The OA working group was established to focus  on a range of studies aimed at closing the evidence practice gap in OA. The group is a multidisciplinary collaborative group made up of a range of highly skilled consumers, clinicians and researchers.

Effective treatments for OA have been incorporated into a range of guidelines but these are often not followed by clinicians. There is limited understanding of why such guidelines are not more commonly used in practice. One of our studies is examining the current gap between evidence and practice in a community physiotherapy setting and the reason for this gap. Understanding that will help us to define how to more effectively translate current evidence into practice so as to improve clinical outcomes.

We are committed to ensuring that our consumer and community partners are embedded in all aspects of our research and we welcome new collaborators who bring their own research questions and interests to the group.

Osteoporosis (OP) Working Group
Osteoporosis causes bones to become thinner and less dense which in turn can greatly increase the risk of a serious fracture. The osteoporosis working group aims to reduce the gap between evidence and clinical care with a specific emphasis on   refracture prevention. The team have divided their efforts into four themes; implementation, identification, ideas and opportunities.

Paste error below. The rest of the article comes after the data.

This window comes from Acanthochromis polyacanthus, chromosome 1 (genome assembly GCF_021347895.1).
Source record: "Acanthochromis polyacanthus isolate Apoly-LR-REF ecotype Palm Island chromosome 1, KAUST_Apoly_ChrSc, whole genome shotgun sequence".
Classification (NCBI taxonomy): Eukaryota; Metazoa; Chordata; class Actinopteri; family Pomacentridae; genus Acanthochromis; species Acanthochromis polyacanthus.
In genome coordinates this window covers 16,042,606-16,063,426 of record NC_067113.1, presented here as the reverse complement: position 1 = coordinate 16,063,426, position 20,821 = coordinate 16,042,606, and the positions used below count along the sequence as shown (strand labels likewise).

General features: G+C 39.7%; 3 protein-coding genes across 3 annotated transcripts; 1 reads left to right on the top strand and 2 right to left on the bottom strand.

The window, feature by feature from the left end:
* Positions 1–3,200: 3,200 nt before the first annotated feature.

The implementation team have the vital task of ensuring that the treatment gap in osteoporosis is closed. They have submitted numerous grants to fund comparative effectiveness studies of osteoporosis refracture prevention services that differ across member sites in resources, methods and engagement. What works at one site or is recommended in the literature may not necessarily be as effective at other sites and novel solutions and care bundles may need to be developed to overcome local blocks at South Eastern Sydney Local Health District (SESLHD), St Vincent’s Hospital, Sydney and South Western Sydney Local Health District (SWSLHD).